The secret of the smell of frankincense
The research team led by Nicolas Baldovini at the Institute of Chemistry of Nice (UNS, CNRS) France has just discovered the components of incense.
This discovery will allow us to reconstitute in a synthetic way this characteristic smell which dates from more than 6000 years, without having recourse to the natural resources and to be able to use it in perfumes.
Surprisingly, despite its long history and the great amount of research devoted to it, we still did not know the exact nature of the molecules which give frankincense its characteristic fragrance. Nicolas Baldovini and his team at the Nice Institute of Chemistry (CNRS / UNS) - specialized in perfumes - have just managed to identify them for the first time.
The difficulty was to find analytical methods that were precise enough to characterize these odorous substances present in very small quantities (a few hundred ppm) in the perfume, and therefore all the more difficult to detect..
To do this, the researchers used three kilograms of Somali frankincense essential oil from which they isolated a purified sample of about 1 mg of two odorants by a series of distillations, extractions and chromatographies. It was necessary to use a group of researchers trained to recognize the typical smell of incense, since only the human nose is sensitive enough to detect these constituents in small quantities in a mixture. It was then necessary to determine the molecular structure of these substances by nuclear magnetic resonance (NMR, the equivalent of MRI applied to molecules). The two molecules, which give the incense its peculiar “old church” smell, have been identified as (+) - trans- and (+) - cis-2-octylcyclopropane-1-carboxylic acids. This is the first time that these compounds have been discovered in nature. Then, in order to irrefutably validate their characterization established thanks to spectral analysis, the team synthesized each of these two compounds called "olibanic acids" (olibanum, another name for frankincense) by the researchers.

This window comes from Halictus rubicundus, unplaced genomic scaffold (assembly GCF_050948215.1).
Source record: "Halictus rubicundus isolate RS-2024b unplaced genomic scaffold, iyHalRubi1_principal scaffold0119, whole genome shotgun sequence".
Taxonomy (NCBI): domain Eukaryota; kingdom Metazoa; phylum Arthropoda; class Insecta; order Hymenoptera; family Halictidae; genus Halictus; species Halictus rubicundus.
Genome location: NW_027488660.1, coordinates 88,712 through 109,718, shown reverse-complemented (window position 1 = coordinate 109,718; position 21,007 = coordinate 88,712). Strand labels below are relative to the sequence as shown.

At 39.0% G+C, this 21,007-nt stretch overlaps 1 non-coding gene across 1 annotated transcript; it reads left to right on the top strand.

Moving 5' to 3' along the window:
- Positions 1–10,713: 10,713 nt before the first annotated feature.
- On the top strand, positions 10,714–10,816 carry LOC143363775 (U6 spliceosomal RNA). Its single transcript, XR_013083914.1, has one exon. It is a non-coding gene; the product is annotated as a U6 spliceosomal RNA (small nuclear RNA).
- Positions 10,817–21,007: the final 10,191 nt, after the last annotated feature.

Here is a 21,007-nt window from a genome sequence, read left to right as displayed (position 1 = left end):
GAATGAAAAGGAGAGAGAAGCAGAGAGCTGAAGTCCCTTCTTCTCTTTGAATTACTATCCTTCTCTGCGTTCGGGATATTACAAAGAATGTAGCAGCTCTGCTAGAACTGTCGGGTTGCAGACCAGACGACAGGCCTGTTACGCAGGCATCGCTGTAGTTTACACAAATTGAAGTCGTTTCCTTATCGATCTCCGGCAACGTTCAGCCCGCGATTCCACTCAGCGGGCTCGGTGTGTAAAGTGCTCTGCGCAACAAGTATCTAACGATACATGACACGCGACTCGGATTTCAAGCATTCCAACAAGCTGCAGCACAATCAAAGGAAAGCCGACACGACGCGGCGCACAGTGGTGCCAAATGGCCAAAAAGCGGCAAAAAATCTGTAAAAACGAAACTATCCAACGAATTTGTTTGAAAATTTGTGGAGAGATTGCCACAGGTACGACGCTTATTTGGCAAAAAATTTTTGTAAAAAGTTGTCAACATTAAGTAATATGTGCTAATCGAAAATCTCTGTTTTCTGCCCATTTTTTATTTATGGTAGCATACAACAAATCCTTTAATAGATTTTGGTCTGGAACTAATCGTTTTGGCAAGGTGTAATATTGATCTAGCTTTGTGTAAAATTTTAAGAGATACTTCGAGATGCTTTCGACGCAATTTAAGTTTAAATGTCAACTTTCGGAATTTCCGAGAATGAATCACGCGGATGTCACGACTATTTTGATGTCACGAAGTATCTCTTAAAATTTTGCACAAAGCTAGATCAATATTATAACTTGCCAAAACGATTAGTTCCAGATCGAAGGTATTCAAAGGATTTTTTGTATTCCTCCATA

The latter have thus proved by synthesis that they are identical to the natural constituents. Thanks to this discovery, perfumers now have the possibility of manufacturing these molecules artificially, at will and of using them in different perfumes.